Some of the most memorable moments of the JFK era came when the president, playing the role of patron of the arts, invited accomplished musicians — including Leonard Bernstein, Pablo Casals and Isaac Stern — to perform at the White House. Other presidents, of each party, continued the tradition of showcasing a wide variety of musical talent. Jimmy Carter invited Vladimir Horowitz, Leontyne Price, Mtislav Rostropovich and others for a televised event that came to be called “In Performance at the White House.”
Benny Goodman, Ella Fitzgerald and Beverly Sills performed for Ronald Reagan; Harry Connick Jr., Loretta Lynn and Johnny Mathis for George H.W. Bush; Aretha Franklin, B.B. King and Linda Ronstadt for Bill Clinton; James Brown, Lionel Hampton and Itzhak Perlman for George W. Bush; and Ray Charles, Audra McDonald and James Taylor for Barack Obama.
The last installment of PBS’s “In Performance at the White House” was broadcast in 2016. It appears that only the United States Marine Corps Band performs at the White House under the current president.
Thomas Jefferson called music “the favorite passion of my soul,” but Donald Trump has other passions. His indifference to music is not his principal flaw, but it is a disturbing one, potentially symptomatic of treachery, according to Lorenzo in Shakespeare’s “The Merchant of Venice”:
“The man that hath no music in himself,
Nor is not mov’d with concorn of sweet sounds,
Is fit for treasons, stratagems, and spoils; The motions of his spirit are dull as night, And his affections dark as Erebus: Let no such man be trusted.”
For all his other defects, Richard Nixon had music in himself and expressed it on the piano and by composing something he called “Richard Nixon Piano Concerto #1.” Harry Truman also played the piano, Mr. Clinton, the saxophone; John Quincy Adams, the flute; and John Tyler and Woodrow Wilson, the violin. Can we expect anything but discord from a man who not only has no music in himself but would deny it to others?
For three consecutive years, Mr. Trump’s proposed budget has eliminated any funding at all for the National Endowment for the Arts, an agency that provides crucial grants to orchestras, choral ensembles, songwriters, jazz artists, chamber groups and folk musicians in every part of the United States. Congress has responded to Mr. Trump’s attempts at eliminating the NEA by not just restoring its funding but actually increasing its budget.
Each year, in a glamorous televised event, the Kennedy Center Honors Awards are conferred for outstanding lifetime achievements in the arts. Mr. Trump has broken precedent by choosing not to attend during each year of his presidency, thereby avoiding the opportunity to pay tribute to the musical talents of Gloria Estefan, Philip Glass and Wayne Shorter, as well as leading figures in other arts. The one art form that interests Mr. Trump is the art of the deal, though the book about it published under his byline was ghostwritten by someone else. Its only reference to music is hostile: “I punched my music teacher,” Mr. Trump recalls, “because I didn’t think he knew anything about music and I almost got expelled.”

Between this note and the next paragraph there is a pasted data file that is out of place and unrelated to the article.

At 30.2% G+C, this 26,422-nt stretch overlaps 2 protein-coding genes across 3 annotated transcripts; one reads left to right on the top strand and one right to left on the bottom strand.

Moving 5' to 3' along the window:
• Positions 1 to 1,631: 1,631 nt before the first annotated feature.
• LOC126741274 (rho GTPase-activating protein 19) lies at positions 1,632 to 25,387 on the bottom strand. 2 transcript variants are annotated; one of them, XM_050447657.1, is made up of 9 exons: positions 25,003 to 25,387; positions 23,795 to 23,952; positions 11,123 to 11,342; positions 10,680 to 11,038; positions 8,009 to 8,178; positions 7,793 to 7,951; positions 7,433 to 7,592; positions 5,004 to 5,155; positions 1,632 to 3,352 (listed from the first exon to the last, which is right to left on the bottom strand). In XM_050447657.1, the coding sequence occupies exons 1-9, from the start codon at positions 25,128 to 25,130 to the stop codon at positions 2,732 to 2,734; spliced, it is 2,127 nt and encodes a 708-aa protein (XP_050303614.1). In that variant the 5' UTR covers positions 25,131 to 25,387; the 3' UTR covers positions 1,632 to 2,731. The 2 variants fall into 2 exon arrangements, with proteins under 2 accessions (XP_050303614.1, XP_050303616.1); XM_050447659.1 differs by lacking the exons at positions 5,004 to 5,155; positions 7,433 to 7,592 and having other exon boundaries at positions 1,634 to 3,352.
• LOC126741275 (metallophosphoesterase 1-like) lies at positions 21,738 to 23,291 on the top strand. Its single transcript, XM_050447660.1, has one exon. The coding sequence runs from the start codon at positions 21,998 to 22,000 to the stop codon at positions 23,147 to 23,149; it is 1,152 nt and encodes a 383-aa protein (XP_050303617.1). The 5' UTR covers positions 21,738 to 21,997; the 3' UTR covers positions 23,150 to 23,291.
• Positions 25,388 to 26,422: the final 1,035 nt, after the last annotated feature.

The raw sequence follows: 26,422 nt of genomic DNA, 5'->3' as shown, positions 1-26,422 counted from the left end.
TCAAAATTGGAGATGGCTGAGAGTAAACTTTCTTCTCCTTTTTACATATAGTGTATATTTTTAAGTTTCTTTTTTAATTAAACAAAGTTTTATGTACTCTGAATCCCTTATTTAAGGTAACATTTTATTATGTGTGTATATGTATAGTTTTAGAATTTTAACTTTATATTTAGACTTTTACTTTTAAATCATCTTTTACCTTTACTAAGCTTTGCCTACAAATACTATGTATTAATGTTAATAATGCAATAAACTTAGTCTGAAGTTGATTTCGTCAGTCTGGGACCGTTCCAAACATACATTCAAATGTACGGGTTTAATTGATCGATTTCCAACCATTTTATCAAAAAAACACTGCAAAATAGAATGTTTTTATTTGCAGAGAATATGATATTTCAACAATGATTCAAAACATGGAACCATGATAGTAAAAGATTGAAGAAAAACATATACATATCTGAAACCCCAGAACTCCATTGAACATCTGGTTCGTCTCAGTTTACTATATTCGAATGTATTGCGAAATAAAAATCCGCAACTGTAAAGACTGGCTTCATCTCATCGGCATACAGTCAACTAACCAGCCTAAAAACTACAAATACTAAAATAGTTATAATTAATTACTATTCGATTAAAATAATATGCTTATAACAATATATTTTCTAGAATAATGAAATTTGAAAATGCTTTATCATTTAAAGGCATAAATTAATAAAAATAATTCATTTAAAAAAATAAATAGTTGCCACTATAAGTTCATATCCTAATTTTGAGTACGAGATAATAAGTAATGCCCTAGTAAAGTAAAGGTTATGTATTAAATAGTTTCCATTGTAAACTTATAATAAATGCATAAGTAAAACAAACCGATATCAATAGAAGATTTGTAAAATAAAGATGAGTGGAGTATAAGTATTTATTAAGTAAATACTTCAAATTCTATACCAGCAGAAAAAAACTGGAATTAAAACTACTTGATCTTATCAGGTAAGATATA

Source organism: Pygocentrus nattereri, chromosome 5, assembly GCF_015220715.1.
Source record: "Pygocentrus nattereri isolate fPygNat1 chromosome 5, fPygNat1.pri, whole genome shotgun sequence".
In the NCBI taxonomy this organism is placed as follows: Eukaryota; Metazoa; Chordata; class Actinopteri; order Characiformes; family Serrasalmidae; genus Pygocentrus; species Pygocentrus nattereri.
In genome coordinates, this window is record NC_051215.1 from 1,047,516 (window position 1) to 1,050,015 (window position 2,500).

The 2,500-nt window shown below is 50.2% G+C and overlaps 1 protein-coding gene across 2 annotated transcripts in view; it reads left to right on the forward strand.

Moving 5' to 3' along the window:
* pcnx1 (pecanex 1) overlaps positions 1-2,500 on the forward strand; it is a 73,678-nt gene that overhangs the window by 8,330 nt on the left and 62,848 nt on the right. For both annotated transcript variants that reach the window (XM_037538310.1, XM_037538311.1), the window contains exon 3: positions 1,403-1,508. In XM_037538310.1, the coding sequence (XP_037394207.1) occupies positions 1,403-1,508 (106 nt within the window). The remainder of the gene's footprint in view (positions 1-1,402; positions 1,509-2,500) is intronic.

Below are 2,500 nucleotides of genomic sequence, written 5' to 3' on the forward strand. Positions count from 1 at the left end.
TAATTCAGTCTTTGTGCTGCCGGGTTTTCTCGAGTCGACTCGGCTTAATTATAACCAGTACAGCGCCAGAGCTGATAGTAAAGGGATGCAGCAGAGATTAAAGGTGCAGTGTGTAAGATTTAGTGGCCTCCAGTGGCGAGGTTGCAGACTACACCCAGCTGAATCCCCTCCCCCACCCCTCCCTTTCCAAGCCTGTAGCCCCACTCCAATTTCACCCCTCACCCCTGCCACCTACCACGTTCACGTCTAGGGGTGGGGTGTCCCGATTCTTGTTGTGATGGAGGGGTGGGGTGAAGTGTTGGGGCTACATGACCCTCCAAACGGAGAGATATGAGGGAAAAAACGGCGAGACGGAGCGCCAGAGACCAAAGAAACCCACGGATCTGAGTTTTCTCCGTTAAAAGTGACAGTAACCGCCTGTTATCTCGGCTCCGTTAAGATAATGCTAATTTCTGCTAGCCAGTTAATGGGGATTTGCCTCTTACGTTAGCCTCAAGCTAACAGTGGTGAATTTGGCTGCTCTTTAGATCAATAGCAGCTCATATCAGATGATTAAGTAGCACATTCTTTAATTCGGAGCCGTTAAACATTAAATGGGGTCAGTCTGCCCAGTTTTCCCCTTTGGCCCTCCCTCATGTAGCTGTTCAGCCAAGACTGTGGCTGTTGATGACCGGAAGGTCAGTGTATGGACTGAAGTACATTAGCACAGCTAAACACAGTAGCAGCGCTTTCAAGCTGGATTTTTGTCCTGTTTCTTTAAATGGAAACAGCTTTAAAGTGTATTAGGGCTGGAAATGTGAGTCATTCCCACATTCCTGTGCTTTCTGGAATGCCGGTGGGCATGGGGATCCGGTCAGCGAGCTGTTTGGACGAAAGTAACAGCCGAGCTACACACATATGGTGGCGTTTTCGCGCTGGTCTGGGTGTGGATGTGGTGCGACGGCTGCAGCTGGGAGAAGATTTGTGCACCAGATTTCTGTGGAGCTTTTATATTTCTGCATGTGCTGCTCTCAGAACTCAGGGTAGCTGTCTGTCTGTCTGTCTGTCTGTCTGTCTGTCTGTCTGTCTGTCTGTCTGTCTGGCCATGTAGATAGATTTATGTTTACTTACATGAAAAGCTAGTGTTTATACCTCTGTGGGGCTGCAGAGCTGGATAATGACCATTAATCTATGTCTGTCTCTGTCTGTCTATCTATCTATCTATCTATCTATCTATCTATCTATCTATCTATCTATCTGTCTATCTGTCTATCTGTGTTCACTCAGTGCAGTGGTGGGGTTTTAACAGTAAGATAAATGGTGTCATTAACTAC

Mr. Trump would seem to exhibit the symptoms of musical anhedonia, an inability to enjoy music, said to afflict 3-5% of the population. However, human manipulation of pitch, rhythm, dynamics and timbre in order to produce pleasure can be traced to at least Paleolithic times. Discovery of the Divje Babe Flute in northwestern Slovenia demonstrated that humans have been constructing musical instruments for at least 40,000 years. The human voice was probably singing long before that.
Music has served the evolutionary goal of creating social bonding and enforcing empathy. Only narcissists trapped within the solitary confinement of their own emotional dungeons are incapable of feeling anything while listening to the late Beethoven quartets, Miles Davis’ “Kind of Blue,” or “West Side Story.” Membership in a marching band, a rock group, a jazz ensemble or a symphony orchestra demands attentiveness, discipline and a willingness to subordinate the individual to the team. Those are all desirable — if not essential — qualities in an elected leader responsible for achieving harmony among diverging views and interests. William Congreve’s famous dictum, “Music has charms to soothe a savage breast,” does not necessarily mean that music is the only way to soothe a savage breast. Perhaps golf and tweeting can be as effective. But the contemporary world is too perilous a place to risk the savagery of a leader with no taste for music.